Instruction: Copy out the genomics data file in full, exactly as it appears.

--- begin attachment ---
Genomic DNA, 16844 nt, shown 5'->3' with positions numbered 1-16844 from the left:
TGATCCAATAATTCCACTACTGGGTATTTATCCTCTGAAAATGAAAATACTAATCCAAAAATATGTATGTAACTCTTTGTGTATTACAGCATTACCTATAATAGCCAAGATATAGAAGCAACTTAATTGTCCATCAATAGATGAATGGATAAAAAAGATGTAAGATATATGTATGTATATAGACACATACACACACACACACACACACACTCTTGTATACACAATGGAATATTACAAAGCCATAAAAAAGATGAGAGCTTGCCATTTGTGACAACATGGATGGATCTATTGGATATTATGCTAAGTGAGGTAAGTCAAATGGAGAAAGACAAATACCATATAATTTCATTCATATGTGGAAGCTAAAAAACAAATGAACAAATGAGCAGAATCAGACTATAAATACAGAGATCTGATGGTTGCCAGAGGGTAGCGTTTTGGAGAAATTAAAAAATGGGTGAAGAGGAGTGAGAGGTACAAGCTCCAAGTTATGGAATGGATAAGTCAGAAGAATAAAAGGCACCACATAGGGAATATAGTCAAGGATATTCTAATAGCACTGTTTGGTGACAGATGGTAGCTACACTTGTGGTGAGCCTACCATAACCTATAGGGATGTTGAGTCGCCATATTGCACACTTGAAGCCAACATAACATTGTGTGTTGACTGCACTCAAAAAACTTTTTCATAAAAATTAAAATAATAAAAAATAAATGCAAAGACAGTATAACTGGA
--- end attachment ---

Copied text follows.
Genomic DNA, 16844 nt, shown 5'->3' with positions numbered 1-16844 from the left:
TGATCCAATAATTCCACTACTGGGTATTTATCCTCTGAAAATGAAAATACTAATCCAAAAATATGTATGTAACTCTTTGTGTATTACAGCATTACCTATAATAGCCAAGATATAGAAGCAACTTAATTGTCCATCAATAGATGAATGGATAAAAAAGATGTAAGATATATGTATGTATATAGACACATACACACACACACACACACACACTCTTGTATACACAATGGAATATTACAAAGCCATAAAAAAGATGAGAGCTTGCCATTTGTGACAACATGGATGGATCTATTGGATATTATGCTAAGTGAGGTAAGTCAAATGGAGAAAGACAAATACCATATAATTTCATTCATATGTGGAAGCTAAAAAACAAATGAACAAATGAGCAGAATCAGACTATAAATACAGAGATCTGATGGTTGCCAGAGGGTAGCGTTTTGGAGAAATTAAAAAATGGGTGAAGAGGAGTGAGAGGTACAAGCTCCAAGTTATGGAATGGATAAGTCAGAAGAATAAAAGGCACCACATAGGGAATATAGTCAAGGATATTCTAATAGCACTGTTTGGTGACAGATGGTAGCTACACTTGTGGTGAGCCTACCATAACCTATAGGGATGTTGAGTCGCCATATTGCACACTTGAAGCCAACATAACATTGTGTGTTGACTGCACTCAAAAAACTTTTTCATAAAAATTAAAATAATAAAAAATAAATGCAAAGACAGTATAACTGGA